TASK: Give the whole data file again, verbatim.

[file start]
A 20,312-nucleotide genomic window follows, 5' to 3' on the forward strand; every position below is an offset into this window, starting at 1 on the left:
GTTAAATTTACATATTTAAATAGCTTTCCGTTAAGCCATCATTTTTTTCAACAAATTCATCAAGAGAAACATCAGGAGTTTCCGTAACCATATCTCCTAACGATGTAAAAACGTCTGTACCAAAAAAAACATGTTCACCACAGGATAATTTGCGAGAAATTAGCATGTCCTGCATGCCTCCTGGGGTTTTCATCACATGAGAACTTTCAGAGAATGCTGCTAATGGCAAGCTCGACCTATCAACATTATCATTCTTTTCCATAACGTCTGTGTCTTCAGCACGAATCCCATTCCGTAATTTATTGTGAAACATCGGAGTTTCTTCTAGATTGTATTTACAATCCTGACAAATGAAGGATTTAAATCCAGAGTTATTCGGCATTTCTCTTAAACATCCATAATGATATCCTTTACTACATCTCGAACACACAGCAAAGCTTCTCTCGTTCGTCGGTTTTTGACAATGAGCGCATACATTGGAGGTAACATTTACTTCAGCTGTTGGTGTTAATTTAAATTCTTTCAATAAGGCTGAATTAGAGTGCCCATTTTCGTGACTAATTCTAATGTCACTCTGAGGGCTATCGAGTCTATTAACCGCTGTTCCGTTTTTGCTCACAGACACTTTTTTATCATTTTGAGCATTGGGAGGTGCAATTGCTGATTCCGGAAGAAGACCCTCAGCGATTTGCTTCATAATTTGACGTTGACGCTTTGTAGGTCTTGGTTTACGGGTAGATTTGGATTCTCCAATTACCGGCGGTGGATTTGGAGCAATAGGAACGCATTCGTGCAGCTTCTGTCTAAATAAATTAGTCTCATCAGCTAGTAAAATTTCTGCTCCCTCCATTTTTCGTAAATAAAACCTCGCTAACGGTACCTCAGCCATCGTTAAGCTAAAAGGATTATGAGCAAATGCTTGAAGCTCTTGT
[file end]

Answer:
A 20,312-nucleotide genomic window follows, 5' to 3' on the forward strand; every position below is an offset into this window, starting at 1 on the left:
GTTAAATTTACATATTTAAATAGCTTTCCGTTAAGCCATCATTTTTTTCAACAAATTCATCAAGAGAAACATCAGGAGTTTCCGTAACCATATCTCCTAACGATGTAAAAACGTCTGTACCAAAAAAAACATGTTCACCACAGGATAATTTGCGAGAAATTAGCATGTCCTGCATGCCTCCTGGGGTTTTCATCACATGAGAACTTTCAGAGAATGCTGCTAATGGCAAGCTCGACCTATCAACATTATCATTCTTTTCCATAACGTCTGTGTCTTCAGCACGAATCCCATTCCGTAATTTATTGTGAAACATCGGAGTTTCTTCTAGATTGTATTTACAATCCTGACAAATGAAGGATTTAAATCCAGAGTTATTCGGCATTTCTCTTAAACATCCATAATGATATCCTTTACTACATCTCGAACACACAGCAAAGCTTCTCTCGTTCGTCGGTTTTTGACAATGAGCGCATACATTGGAGGTAACATTTACTTCAGCTGTTGGTGTTAATTTAAATTCTTTCAATAAGGCTGAATTAGAGTGCCCATTTTCGTGACTAATTCTAATGTCACTCTGAGGGCTATCGAGTCTATTAACCGCTGTTCCGTTTTTGCTCACAGACACTTTTTTATCATTTTGAGCATTGGGAGGTGCAATTGCTGATTCCGGAAGAAGACCCTCAGCGATTTGCTTCATAATTTGACGTTGACGCTTTGTAGGTCTTGGTTTACGGGTAGATTTGGATTCTCCAATTACCGGCGGTGGATTTGGAGCAATAGGAACGCATTCGTGCAGCTTCTGTCTAAATAAATTAGTCTCATCAGCTAGTAAAATTTCTGCTCCCTCCATTTTTCGTAAATAAAACCTCGCTAACGGTACCTCAGCCATCGTTAAGCTAAAAGGATTATGAGCAAATGCTTGAAGCTCTTGT